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Enforcement of California Privacy Rights Act Regulations May Begin Immediately

The Baldwin Group
Updated: April 24, 2024
2 minute read

California’s Third District Court of Appeals recently vacated a lower court decision that had stayed the implementation of regulations under the California Privacy Right Act (CPRA) and held that the California Privacy Protection Agency (CPPA), the state agency in charge of enforcing the CPRA, may begin enforcing its regulations immediately.

Employers with employees in California should review the CPRA regulations to ensure that their company is compliant.

Employee data falls within the scope of the CPRA. There is no exemption for workforce members. Thus, information from a person acting as job applicant, employee, owner, director, officer, medical staff member, or independent contractor of the business, now falls under the regulations. This includes emergency contact information of that person as well as information necessary to administer benefits of that person. The regulations are effective immediately, including the requirement to provide certain privacy notices in various situations. Also, regulations that are still in draft form will become effective upon finalization.

Note that personal information subject to the Gramm-Leach-Bliley Act, the Fair Credit Reporting Act, or the Health Insurance Portability and Accountability Act (HIPAA) will not be subject to the CPRA. However, employee personal information that falls outside the scope of these laws are subject to the CPRA.


The Third District Appellate Court ruling concerned the implementation of the CPRA, which was approved by California voters by passing Proposition 24 in November 2020. Proposition 24 amended and expanded the California Consumer Privacy Act of 2018 (CCPA), a far-reaching law that was passed by the state legislature to protect consumers’ privacy rights by providing consumers with meaningful control over how their personal information is collected, used, and disclosed by a covered business.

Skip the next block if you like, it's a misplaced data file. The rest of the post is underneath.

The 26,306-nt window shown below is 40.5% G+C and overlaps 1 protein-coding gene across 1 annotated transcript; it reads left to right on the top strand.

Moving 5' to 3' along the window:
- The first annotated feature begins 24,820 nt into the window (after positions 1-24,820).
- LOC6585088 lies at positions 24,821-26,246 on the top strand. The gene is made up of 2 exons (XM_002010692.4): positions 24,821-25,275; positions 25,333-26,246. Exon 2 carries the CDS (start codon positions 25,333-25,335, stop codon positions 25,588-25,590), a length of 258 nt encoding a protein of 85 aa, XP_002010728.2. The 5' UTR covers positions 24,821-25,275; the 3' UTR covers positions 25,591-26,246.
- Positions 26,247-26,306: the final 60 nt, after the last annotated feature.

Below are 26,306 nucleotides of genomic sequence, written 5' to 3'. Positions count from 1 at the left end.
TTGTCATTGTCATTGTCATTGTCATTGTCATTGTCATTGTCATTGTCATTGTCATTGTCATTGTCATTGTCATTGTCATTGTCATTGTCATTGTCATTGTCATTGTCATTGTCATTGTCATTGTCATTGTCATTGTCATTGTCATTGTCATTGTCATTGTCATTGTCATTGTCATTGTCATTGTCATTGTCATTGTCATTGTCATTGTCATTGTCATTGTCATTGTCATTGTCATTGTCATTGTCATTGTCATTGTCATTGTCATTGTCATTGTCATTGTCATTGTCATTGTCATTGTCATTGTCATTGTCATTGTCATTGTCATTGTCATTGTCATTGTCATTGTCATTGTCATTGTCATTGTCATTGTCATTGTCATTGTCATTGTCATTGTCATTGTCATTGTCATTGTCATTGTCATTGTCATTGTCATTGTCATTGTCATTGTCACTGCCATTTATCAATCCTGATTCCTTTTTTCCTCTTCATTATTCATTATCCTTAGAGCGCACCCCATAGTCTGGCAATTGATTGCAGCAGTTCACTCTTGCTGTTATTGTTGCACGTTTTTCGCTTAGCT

The statutory deadline for implementing regulations under the CPRA was July 1, 2022. Ultimately, final regulations on seven of 15 delineated subject matter areas were issued on March 29, 2023 (additional regulations are in draft form pending finalization). The California Chamber of Commerce sought a writ petition to delay implementation of the regulations for one year because businesses needed more time to comply, the CPPA had missed its deadline and some of the regulations were still in draft form. The lower court agreed and stayed enforcement for a period of 12 months from the date an individual regulation becomes final. This appellate court decision reversed the lower court ruling.

More Information

The Third District Court of Appeals decision describes the chronological events leading up to its stay of the lower court decision and is available here. The CPRA regulations can be found here. A detailed summary and action steps for compliance from the law firm of Fisher Phillips is available here.

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